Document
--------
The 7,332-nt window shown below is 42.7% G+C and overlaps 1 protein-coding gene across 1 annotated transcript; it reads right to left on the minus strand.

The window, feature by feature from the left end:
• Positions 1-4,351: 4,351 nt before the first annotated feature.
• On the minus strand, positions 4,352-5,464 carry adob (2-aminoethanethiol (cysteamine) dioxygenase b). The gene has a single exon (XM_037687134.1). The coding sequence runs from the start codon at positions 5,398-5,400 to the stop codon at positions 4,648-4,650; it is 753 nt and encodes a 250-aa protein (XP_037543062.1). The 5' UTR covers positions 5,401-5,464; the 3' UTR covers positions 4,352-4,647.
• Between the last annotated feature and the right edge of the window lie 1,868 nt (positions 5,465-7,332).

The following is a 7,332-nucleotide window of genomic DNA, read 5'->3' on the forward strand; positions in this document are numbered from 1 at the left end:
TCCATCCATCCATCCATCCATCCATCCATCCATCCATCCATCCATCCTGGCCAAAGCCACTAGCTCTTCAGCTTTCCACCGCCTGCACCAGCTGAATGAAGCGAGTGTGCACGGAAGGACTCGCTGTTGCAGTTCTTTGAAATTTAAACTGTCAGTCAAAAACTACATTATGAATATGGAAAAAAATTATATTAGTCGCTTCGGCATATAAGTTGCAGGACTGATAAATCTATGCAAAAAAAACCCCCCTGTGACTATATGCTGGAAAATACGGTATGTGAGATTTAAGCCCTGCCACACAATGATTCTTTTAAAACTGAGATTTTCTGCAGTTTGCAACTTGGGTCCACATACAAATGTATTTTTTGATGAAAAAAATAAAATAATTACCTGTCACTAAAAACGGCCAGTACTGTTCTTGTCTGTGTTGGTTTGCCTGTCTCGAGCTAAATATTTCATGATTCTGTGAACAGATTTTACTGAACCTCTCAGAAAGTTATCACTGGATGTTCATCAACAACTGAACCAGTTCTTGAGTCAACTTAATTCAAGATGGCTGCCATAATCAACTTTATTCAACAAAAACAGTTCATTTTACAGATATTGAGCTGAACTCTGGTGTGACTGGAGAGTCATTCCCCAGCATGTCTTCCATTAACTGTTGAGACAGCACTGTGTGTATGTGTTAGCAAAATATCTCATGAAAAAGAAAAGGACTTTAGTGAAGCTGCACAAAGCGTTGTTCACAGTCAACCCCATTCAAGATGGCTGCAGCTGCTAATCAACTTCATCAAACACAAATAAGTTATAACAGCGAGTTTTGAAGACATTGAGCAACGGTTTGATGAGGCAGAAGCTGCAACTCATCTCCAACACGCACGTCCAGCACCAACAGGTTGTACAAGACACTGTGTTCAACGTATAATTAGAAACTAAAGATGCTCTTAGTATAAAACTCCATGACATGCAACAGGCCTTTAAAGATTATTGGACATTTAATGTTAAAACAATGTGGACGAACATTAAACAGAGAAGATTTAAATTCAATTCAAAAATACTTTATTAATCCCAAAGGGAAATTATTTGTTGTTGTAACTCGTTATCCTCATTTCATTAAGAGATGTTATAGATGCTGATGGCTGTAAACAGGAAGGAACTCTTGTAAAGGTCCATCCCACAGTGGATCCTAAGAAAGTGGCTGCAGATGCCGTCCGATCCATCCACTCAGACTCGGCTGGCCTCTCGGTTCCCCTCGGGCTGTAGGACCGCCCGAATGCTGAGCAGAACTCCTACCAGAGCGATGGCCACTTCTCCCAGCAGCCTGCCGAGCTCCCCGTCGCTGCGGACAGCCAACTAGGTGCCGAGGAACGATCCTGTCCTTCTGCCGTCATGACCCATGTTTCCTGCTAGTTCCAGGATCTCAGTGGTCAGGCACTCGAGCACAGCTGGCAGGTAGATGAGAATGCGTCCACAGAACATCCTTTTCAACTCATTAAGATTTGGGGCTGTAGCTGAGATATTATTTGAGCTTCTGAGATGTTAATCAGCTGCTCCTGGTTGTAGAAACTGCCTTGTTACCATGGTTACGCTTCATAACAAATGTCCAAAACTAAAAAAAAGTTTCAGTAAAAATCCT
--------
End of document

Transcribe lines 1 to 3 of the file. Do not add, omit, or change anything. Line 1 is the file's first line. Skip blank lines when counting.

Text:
The 7,332-nt window shown below is 42.7% G+C and overlaps 1 protein-coding gene across 1 annotated transcript; it reads right to left on the minus strand.

The window, feature by feature from the left end:
• Positions 1-4,351: 4,351 nt before the first annotated feature.